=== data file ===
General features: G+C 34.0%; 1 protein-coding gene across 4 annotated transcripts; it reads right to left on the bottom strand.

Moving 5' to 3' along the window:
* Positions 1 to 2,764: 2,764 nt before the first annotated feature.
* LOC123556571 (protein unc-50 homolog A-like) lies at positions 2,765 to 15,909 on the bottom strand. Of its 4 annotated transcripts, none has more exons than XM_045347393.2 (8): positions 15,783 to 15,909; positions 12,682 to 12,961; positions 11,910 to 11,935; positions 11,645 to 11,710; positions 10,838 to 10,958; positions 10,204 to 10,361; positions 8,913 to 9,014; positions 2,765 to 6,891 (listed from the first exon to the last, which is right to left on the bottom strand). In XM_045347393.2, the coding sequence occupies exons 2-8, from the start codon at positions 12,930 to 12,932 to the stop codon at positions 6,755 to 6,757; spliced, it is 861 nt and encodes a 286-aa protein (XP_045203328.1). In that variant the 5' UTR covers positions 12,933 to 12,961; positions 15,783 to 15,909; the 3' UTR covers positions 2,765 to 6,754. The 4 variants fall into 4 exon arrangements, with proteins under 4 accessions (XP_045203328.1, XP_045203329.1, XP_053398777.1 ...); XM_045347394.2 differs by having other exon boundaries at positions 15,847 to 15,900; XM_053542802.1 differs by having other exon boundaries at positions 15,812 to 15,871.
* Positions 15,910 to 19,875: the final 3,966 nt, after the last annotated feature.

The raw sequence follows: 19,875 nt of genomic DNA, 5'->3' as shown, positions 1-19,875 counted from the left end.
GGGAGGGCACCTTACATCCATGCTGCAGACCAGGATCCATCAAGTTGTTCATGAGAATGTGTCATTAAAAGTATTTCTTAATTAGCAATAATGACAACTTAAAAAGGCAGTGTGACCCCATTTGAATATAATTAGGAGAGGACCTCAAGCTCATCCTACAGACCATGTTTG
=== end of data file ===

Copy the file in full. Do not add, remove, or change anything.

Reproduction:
General features: G+C 34.0%; 1 protein-coding gene across 4 annotated transcripts; it reads right to left on the bottom strand.

Moving 5' to 3' along the window:
* Positions 1 to 2,764: 2,764 nt before the first annotated feature.
* LOC123556571 (protein unc-50 homolog A-like) lies at positions 2,765 to 15,909 on the bottom strand. Of its 4 annotated transcripts, none has more exons than XM_045347393.2 (8): positions 15,783 to 15,909; positions 12,682 to 12,961; positions 11,910 to 11,935; positions 11,645 to 11,710; positions 10,838 to 10,958; positions 10,204 to 10,361; positions 8,913 to 9,014; positions 2,765 to 6,891 (listed from the first exon to the last, which is right to left on the bottom strand). In XM_045347393.2, the coding sequence occupies exons 2-8, from the start codon at positions 12,930 to 12,932 to the stop codon at positions 6,755 to 6,757; spliced, it is 861 nt and encodes a 286-aa protein (XP_045203328.1). In that variant the 5' UTR covers positions 12,933 to 12,961; positions 15,783 to 15,909; the 3' UTR covers positions 2,765 to 6,754. The 4 variants fall into 4 exon arrangements, with proteins under 4 accessions (XP_045203328.1, XP_045203329.1, XP_053398777.1 ...); XM_045347394.2 differs by having other exon boundaries at positions 15,847 to 15,900; XM_053542802.1 differs by having other exon boundaries at positions 15,812 to 15,871.
* Positions 15,910 to 19,875: the final 3,966 nt, after the last annotated feature.

The raw sequence follows: 19,875 nt of genomic DNA, 5'->3' as shown, positions 1-19,875 counted from the left end.
GGGAGGGCACCTTACATCCATGCTGCAGACCAGGATCCATCAAGTTGTTCATGAGAATGTGTCATTAAAAGTATTTCTTAATTAGCAATAATGACAACTTAAAAAGGCAGTGTGACCCCATTTGAATATAATTAGGAGAGGACCTCAAGCTCATCCTACAGACCATGTTTG